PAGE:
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  • 1
    What do novice teachers need to learn?
  • 2
    What does this mean for the teacher education curriculum?
  • 3
    How do novice teachers learn to do the work of teaching skillfully and equitably?
What do novice teachers need to learn?

Teaching is a complex practice that is honed over a lifetime, yet beginning teachers must be able to serve children responsibly even in their first days teaching. Given that marginalized students have disproportionately more first- and second-year teachers, this is a matter of racial and economic justice.

Because teacher education programs are short, teacher educators must make difficult decisions about what to work on and what to leave aside. At TeachingWorks, we focus on designing curriculum materials centered on a small set of high-leverage teaching practices and on the knowledge and orientations that are required to use these practices in the service of just teaching. Our goal is to help provide novice teachers with a solid beginning repertoire of skills and knowledge, and with the tools to go on learning and improving.

High-leverage practices are parts of the work of teaching that are particularly important to student learning and that are used with frequency across grades, subjects, and teaching contexts. They are context-dependent and require relational skill and the ability to improvise. Consider the practice of leading a group discussion. Teachers must tailor a discussion to particular students’ cultural mores around communication, prior knowledge and interests, and group dynamics, among other factors – all while attending to the academic point of the discussion. The work requires skillful improvisation and cannot be “scripted” in advance. Yet this improvisation relies on a repertoire of techniques that can be learned and practiced. Our work on high-leverage practices is intended to help beginning teachers develop skills that – IF they have the requisite knowledge and orientations – they can use in pursuit of good and just teaching.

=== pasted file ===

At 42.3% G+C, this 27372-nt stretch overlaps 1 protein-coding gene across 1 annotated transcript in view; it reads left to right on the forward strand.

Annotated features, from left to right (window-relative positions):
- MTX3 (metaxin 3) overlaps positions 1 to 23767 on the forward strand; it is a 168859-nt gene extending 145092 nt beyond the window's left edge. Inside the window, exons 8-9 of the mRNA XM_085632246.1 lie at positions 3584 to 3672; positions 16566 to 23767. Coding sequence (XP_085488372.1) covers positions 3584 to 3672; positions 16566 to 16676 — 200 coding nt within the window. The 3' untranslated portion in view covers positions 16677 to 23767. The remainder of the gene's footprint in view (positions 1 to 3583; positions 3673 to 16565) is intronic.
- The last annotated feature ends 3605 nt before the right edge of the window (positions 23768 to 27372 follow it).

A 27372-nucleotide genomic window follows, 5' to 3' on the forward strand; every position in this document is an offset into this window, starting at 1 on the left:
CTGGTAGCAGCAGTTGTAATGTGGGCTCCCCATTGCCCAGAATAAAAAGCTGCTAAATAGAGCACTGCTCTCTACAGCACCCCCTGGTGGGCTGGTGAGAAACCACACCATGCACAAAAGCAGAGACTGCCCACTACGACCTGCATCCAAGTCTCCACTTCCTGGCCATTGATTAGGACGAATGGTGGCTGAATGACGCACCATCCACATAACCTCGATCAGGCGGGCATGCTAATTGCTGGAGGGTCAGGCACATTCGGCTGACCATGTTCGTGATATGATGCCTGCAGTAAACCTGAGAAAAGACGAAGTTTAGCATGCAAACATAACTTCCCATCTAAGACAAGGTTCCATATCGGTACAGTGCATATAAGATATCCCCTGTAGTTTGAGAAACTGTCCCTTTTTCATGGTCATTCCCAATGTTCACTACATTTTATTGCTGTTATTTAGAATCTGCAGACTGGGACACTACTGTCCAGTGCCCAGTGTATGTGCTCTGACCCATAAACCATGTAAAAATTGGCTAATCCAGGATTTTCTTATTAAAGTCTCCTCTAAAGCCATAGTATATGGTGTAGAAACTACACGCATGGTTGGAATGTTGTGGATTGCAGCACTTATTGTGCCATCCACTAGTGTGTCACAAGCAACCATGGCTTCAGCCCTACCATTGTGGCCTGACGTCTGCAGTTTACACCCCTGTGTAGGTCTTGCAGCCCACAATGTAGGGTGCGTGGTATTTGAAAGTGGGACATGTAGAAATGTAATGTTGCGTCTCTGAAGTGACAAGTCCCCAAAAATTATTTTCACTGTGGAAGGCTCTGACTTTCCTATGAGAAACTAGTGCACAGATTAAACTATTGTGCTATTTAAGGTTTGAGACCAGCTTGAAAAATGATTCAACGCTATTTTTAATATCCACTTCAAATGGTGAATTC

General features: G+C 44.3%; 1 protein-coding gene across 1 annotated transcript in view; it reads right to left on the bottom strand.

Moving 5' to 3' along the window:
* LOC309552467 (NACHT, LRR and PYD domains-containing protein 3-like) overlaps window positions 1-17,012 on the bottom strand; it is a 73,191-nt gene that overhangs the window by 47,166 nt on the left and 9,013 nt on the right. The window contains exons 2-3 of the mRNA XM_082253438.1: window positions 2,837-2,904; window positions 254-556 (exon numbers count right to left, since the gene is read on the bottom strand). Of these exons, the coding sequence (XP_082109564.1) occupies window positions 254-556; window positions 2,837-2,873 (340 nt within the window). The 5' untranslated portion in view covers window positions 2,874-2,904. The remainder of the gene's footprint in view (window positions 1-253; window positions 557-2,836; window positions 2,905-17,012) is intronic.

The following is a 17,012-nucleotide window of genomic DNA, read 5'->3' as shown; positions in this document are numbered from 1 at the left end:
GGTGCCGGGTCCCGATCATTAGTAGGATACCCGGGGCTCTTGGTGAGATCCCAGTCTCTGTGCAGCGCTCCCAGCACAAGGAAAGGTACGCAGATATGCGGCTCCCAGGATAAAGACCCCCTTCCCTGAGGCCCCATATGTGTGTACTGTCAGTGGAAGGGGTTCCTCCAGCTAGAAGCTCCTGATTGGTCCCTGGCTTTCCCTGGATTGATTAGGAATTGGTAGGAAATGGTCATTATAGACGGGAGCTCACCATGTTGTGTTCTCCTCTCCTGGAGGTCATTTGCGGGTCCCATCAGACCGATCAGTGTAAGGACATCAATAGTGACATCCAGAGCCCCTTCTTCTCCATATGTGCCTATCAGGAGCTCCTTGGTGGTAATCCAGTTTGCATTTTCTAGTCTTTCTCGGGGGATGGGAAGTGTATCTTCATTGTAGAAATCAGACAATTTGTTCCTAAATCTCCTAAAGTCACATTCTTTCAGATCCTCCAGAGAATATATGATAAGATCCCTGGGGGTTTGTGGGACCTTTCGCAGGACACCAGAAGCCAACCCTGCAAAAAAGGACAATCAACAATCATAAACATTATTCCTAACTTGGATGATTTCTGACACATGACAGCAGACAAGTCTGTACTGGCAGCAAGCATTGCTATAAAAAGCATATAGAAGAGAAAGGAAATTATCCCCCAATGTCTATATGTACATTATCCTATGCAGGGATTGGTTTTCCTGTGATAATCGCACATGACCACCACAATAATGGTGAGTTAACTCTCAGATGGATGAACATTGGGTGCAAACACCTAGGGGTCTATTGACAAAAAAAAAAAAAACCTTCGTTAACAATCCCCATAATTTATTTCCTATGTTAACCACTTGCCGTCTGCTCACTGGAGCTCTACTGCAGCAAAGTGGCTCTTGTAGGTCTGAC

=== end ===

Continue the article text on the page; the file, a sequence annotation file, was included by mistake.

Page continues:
This means that high-leverage practices are dependent on the teacher’s knowledge and orientations, and useful only in conjunction with them. Planning and facilitating a meaningful academic discussion, for example, requires deep and flexible knowledge of the content under discussion, genuine understanding of the students in the room, including how they communicate best and what is most important to them, knowledge of how people learn, and the judgment and the will to use all of this understanding in equitable and productive ways. In other words, working on high-leverage practices helps novice teachers apply and operationalize their knowledge not only of the academic content but also the social, political and historical factors at work in a given learning situation as well as the ethical and philosophical choices inherent in a teacher’s most seemingly mundane decisions. And still, high-leverage practices are just tools, to be put to any use a teacher chooses.